New Data Shows Just How Outrageous The Cost Of Housing Is - InvestingChannel

New Data Shows Just How Outrageous The Cost Of Housing Is

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New Data Shows Just How Outrageous The Cost Of Housing Is

When we talk about housing we tend to focus on big cities, the suburbs or much smaller cities. 

For example, from Rage Against The Housing Market Machine

If you’re looking to buy in LA, where the median home price is roughly $980,000, as of March 2023, you’re looking at a monthly payment in the neighborhood of $5,500. Significantly more than Redfin’s national figure of $2,538.

Or, from These Suburbs Near Big Cities Provide Housing ‘Bargains’:

Specifically, the best suburban deal on a percentage basis is Medley, Florida, just outside of Miami. Square footage costs 65% less in Medley than Miami. From a raw dollar standpoint, you’ll spend $401 less per square foot in Novato, CA, than you will in San Francisco.

You respond well to our installments on the cost of housing – and the subsequent housing crisis – so we figured we’d break it down even further. 

Because there are cities – defined as secondary cities – that come in between places such as San Francisco and Los Angeles and Medley and Novato. Places where renters would often migrate to realize the dream of home ownership. However, according to a recent analysis, this dream is dying, if not dead for an increasing number of renters. 

Point2 looked at 100 secondary cities – large, but not core cities within major metro areas – and found that the transition from renter to homeowner simply can’t happen for quite a few households. The overall cost of housing,  combined with a dwindling and, in some places, non-existent supply of starter homes, makes the move financially precarious, if not impossible.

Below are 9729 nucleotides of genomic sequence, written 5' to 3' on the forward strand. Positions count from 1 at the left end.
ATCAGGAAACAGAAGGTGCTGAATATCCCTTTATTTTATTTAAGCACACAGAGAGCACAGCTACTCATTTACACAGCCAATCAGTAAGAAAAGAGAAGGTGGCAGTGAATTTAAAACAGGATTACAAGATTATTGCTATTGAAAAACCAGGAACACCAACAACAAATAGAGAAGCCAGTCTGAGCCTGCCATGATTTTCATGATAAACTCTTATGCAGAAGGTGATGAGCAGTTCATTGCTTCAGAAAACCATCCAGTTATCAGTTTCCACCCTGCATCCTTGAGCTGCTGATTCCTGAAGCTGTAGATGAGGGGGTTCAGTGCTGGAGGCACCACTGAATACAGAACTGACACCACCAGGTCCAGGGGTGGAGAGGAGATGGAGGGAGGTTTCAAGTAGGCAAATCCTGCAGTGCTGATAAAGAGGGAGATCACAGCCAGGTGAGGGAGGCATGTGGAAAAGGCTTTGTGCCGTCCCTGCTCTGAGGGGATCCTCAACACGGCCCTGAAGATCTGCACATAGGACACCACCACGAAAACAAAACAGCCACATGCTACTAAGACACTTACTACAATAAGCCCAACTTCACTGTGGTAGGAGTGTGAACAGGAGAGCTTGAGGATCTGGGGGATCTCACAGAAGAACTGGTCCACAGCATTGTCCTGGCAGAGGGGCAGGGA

• In 41 of America’s top 100 secondary cities, renters make less than half of what they’d need to afford the median-priced starter home (which are properties in the bottom third of all available homes for sale). 
  • In 10 cities, the typical renter would require about three times what they currently earn. 
  • In 15 of these secondary cities, they’d need less than four months’ worth of extra income to get into a starter home. 
  • In Independence, MO and Broken Arrow, OK, renters would only need just under one month of additional income to purchase a starter home. 

On the flip side, renters in Burbank and Glendale, California (spitting distance from Los Angeles) are most screwed. They earn about two-thirds less, on average, to realize the runaway American dream of home ownership. 

Here’s how the aforementioned discrepancies look in raw numbers: 

  • In Burbank and Glendale, the typical renter household earns $63,000 and $55,000 a year, respectively. To afford the typical starter home, they would need to make $193,000 a year in Burbank and $167,000 in Glendale. 
  • Setting notoriously expensive California aside, the typical renter household in Gresham, Oregon (just outside of Portland) brings in $41,000. To afford the standard starter home, they’d need to earn $94,000. 
  • In Indepence and Broken Arrow, there’s some relief a simple part-time job or side hustle might provide. Renter households in Independence and Broken Arrow make $38,000 and $51,000, respectively, and would need to haul $39,000 and $54,000 to afford that shiny new starter home. 

Even still, the down payment could be a barrier to entry. For example, the typical starter home in Broken Arrow goes for $202,986, requiring $40,597 up front if you put 20% down. In Independence, the numbers are $137,486 and $27,497. 

For the record, this analysis assumed a 20% down payment and 6.4% interest rate on a 30-year mortgage. It factored property tax and insurance into the equation. It also used the common standard for housing affordability – that you should not spend more than 30% of your income on your total housing expense. 


The Bottom Line: Location, location, location doesn’t mean what it used to. These days, moving from one location to another doesn’t ease the brunt of housing costs. To really secure a deal, you tend to have to go to ultra small cities or into rural areas. If this is your preference, you’re ahead of the game and, quite possibly, already set. 

For the rest of us, the down payment required, even if it’s in Broken Arrow rather than Los Angeles, can put home ownership out of reach. Because, don’t forget, right alongside the housing crisis The Juice keeps you up to date on, there’s a credit card debt crisis percolating. If you’re struggling to make ends meet amid inflation and the high cost of housing, we can only assume your chances of affording a down payment, let alone securing a mortgage aren’t all that great.

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